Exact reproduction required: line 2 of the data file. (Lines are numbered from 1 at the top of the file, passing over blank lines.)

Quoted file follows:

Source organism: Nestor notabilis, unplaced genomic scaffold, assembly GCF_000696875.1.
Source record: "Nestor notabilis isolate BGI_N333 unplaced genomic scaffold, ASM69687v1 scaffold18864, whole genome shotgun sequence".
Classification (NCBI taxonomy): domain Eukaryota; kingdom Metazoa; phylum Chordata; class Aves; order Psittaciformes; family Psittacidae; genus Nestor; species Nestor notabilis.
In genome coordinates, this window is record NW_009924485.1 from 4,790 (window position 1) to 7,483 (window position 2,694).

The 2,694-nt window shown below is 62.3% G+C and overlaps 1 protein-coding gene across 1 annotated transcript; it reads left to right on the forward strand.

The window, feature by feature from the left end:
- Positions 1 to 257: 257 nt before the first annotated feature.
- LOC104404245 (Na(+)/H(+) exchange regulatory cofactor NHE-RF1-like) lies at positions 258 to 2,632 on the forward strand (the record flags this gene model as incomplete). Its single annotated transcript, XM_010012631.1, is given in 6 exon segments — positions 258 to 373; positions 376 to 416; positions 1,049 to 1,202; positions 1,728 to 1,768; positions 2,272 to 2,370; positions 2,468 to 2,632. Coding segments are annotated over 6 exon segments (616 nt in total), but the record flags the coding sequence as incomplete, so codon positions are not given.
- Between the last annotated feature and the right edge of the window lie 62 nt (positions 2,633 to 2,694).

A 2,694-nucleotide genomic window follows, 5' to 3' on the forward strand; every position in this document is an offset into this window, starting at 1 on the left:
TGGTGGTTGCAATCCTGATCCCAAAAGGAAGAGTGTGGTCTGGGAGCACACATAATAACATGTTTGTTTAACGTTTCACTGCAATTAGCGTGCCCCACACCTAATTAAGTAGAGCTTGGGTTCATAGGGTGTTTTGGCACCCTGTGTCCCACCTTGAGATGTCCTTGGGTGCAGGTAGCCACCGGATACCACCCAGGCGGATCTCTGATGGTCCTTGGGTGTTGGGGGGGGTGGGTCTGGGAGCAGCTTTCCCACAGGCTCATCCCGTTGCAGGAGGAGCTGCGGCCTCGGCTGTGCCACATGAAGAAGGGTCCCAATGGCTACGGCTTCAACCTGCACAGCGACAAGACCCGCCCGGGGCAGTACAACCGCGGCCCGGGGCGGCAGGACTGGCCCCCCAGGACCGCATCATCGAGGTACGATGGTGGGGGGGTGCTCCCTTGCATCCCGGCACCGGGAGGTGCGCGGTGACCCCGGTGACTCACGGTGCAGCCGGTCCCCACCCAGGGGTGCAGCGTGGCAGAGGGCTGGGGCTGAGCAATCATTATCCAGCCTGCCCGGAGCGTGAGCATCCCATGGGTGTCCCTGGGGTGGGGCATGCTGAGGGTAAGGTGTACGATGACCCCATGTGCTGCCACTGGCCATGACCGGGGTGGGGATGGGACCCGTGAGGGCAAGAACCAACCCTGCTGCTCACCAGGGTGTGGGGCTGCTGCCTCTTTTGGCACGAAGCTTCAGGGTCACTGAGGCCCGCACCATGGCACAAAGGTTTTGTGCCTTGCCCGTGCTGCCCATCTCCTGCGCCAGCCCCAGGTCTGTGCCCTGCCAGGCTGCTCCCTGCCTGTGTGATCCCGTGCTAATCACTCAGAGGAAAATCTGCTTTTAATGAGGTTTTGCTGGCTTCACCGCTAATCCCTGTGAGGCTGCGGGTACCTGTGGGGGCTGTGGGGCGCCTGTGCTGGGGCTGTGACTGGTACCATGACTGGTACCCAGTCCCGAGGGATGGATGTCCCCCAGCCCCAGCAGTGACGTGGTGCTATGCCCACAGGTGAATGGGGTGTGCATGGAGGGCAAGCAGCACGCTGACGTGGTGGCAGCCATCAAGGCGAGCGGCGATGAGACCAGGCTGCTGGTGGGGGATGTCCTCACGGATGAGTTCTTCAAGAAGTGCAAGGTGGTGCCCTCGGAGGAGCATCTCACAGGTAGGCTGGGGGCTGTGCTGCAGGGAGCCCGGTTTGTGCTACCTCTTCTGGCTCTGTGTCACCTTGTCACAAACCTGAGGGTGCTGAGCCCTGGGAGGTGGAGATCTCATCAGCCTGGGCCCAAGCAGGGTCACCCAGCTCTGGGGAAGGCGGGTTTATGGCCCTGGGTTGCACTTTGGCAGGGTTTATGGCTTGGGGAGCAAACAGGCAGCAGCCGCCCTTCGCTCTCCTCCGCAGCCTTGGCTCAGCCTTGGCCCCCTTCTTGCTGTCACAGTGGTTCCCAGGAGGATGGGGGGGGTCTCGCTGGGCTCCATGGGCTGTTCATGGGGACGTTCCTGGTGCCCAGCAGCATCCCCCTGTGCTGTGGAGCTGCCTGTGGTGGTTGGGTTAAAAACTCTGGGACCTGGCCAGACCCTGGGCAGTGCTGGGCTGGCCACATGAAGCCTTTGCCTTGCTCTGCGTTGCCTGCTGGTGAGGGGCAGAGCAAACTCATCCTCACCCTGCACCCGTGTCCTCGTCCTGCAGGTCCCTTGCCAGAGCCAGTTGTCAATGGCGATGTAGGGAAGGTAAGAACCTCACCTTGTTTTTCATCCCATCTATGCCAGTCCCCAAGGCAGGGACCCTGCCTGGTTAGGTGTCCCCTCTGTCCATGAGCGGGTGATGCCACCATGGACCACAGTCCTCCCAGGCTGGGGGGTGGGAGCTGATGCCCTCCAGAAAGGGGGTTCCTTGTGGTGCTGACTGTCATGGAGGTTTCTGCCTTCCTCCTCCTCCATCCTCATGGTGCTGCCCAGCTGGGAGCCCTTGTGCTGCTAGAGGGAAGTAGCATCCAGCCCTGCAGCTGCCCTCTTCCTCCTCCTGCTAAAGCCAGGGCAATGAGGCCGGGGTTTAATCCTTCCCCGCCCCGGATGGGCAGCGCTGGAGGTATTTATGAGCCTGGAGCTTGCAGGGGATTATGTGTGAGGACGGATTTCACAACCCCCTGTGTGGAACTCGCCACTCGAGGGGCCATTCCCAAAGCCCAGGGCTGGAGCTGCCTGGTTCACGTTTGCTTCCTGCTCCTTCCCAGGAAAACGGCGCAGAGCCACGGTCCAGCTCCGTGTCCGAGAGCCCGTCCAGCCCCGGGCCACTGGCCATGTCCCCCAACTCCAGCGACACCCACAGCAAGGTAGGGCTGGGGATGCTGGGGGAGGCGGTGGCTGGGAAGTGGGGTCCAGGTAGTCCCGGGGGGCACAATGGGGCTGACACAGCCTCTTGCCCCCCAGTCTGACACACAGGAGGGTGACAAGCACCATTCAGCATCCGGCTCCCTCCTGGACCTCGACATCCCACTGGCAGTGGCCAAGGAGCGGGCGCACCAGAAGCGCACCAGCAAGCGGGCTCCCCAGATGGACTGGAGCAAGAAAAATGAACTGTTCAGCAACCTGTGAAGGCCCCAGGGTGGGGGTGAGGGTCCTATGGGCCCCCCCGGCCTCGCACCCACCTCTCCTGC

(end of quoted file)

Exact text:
Source record: "Nestor notabilis isolate BGI_N333 unplaced genomic scaffold, ASM69687v1 scaffold18864, whole genome shotgun sequence".